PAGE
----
It is very difficult to keep track of Trusted Documents. There is no list of those documents displayed anywhere in the UI. Thus, it is also very difficult to “untrust” a document. The full file name of each Trusted Document is stored in the Windows Registry. Viewing and editing the Registry manually is the only way to manage Trusted Documents beyond just clearing all of those at once.

The individual Trusted Documents are stored in this Registry path:

HKEY_CURRENT_USER\SOFTWARE\Microsoft\Office\Version\AppName\Security\Trusted Documents\TrustRecords

With Version being the version of your Microsoft Office installation, e.g. 16.0, and AppName being the name of the relevant Office application, e.g., Access.

2. Potential Security Risk

Trusted Documents are primarily identified by their full file path. If you ever downloaded a database file provided by a trusted colleague, which was very creatively named “Test”, “Demo” or “Database1”, made it a trusted document right in the Downloads folder, and then deleted it again, …

… any new file with the same name in this folder, even when downloaded from an entirely different source, will also be a Trusted Document!

It’s not just that simple. There are additional factors involved and I don’t understand all of those completely. Nonetheless, I was able to craft a custom pair of documents with one being “harmless”, while the other is “malicious” (simulated only!) and able to assume the identity of the harmless document, after that was made a Trusted Document. – The verification of the MotW (see below) mitigates this risk in newer versions of Microsoft Office.

3. Poor Performance

In current versions of Office 365 (as of 2024-02-29), VBA code in a Trusted Document may run more than 20 (twenty!) times slower than it would in a different scenario. The reason for this is that before each line of code is actually executed, it is passed on to the Antimalware Scan Interface (AMSI) and checked for indicators of malicious behavior. This code verification is not just performed once, but always and continuously when code in such a document is executed.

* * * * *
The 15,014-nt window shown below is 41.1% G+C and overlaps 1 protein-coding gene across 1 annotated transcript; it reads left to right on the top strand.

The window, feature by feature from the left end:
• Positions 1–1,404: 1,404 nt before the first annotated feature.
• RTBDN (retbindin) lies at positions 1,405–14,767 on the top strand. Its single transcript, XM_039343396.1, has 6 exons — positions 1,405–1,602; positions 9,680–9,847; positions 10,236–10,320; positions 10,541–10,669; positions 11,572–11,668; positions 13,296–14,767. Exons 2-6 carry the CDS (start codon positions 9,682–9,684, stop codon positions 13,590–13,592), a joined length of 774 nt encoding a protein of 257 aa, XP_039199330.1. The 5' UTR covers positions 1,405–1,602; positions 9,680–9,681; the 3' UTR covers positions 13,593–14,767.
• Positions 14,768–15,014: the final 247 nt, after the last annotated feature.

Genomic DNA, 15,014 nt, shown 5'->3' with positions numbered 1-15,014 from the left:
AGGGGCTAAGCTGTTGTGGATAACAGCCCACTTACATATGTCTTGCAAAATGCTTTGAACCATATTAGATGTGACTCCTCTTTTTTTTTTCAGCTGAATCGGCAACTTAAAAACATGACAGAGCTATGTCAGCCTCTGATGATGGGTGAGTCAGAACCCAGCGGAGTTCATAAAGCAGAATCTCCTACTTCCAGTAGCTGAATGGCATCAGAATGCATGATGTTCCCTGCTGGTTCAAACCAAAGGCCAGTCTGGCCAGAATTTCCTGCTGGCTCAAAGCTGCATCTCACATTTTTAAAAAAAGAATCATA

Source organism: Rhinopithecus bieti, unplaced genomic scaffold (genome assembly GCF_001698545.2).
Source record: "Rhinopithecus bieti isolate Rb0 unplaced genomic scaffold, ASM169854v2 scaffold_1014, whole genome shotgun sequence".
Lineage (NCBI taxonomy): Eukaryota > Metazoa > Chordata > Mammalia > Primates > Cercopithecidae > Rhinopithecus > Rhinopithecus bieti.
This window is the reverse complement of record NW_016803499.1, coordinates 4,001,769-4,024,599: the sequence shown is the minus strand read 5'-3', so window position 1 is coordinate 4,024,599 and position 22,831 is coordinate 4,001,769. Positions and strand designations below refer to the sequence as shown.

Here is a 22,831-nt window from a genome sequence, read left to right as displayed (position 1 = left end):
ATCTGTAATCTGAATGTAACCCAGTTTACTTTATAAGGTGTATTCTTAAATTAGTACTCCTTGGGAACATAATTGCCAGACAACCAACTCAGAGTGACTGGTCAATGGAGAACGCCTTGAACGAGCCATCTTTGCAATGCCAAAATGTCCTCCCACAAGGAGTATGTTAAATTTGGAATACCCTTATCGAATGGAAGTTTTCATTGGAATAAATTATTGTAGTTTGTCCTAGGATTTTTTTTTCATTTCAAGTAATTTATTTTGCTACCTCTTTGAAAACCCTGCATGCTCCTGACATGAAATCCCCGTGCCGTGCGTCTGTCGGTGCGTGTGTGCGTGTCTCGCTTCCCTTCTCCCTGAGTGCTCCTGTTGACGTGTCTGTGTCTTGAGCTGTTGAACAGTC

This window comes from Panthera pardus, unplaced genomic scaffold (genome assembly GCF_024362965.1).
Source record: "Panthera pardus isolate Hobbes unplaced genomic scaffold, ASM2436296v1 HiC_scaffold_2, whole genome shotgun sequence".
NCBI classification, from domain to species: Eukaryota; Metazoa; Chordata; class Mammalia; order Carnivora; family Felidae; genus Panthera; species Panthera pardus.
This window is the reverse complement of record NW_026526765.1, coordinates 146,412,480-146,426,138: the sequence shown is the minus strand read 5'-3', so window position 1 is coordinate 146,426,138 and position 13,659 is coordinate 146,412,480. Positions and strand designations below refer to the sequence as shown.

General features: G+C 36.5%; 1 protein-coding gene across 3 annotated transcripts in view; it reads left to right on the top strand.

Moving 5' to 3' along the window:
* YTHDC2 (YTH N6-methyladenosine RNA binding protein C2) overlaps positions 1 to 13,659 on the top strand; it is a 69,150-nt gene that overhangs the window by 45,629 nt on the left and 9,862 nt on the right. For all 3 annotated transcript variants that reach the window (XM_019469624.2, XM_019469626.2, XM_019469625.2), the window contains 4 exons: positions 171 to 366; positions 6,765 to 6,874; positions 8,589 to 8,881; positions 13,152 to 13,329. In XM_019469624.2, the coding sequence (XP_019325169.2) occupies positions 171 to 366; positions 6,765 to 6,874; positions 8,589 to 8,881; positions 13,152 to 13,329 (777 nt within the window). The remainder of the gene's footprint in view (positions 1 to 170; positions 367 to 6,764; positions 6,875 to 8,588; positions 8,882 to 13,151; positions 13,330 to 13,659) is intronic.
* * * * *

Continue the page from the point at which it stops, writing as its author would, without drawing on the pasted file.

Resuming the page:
This type of scan must happen at runtime, while the code is executed, because if malicious code got this far, it must already have bypassed static malware scanning by obfuscation, encryption, or similar means.

In case your installed anti-malware software indicates that the code is actually malicious, AMSI will terminate your Office application to prevent further execution of the code.

I didn’t find out about this performance issue myself. All credit belongs to Aleksander Wojtasz who first discovered the issue and Colin Riddington (aka Isladogs) who published these findings.

Blocked Files – Mark of the Web (MotW)

In the introduction of this text, I mentioned that you might also see a warning “Microsoft has blocked macros from running because the source of this file is untrusted.” without a button to enable the content.

Security risk - Microsoft has blocked macros from running because the source of this file is untrusted

This was done by Microsoft in 2022 to prevent users from clicking recklessly on the “Enable Content” button, even though there is an increased risk of the file being not trustworthy.

The untrusted source referred to in the message is usually the internet. Most current web browsers will add the Mark of the Web (MotW) to each file you download to an NTFS file system folder. The MotW is an alternative data stream of the file, which contains zone identifier data. – The MotW is not really new. It was introduced with Windows XP already. New is that now Microsoft Office uses this information to assess the security risk of a certain file.

You can use the Get-Content PowerShell cmdlet with a -stream argument of Zone.Identifier to view this alternative data stream.

Here is an example of a file downloaded from this website:

Powershell Get-Content cmdlet showing Zone.Identifier data

The most important information is the ZoneId, which refers to an URL Security Zone. A value of 3 indicates the file was downloaded from the internet. This is the essence of the MotW. The other attributes in the Zone.Identifier are optional and may vary depending on the application which you used to download the file.

The Zone.Identifier stream will be stored with each file until you either copy the file to a file system, which does not support alternative data streams, or you explicitly remove it.

Unblock checkbox in Windows Explorer File Properties dialog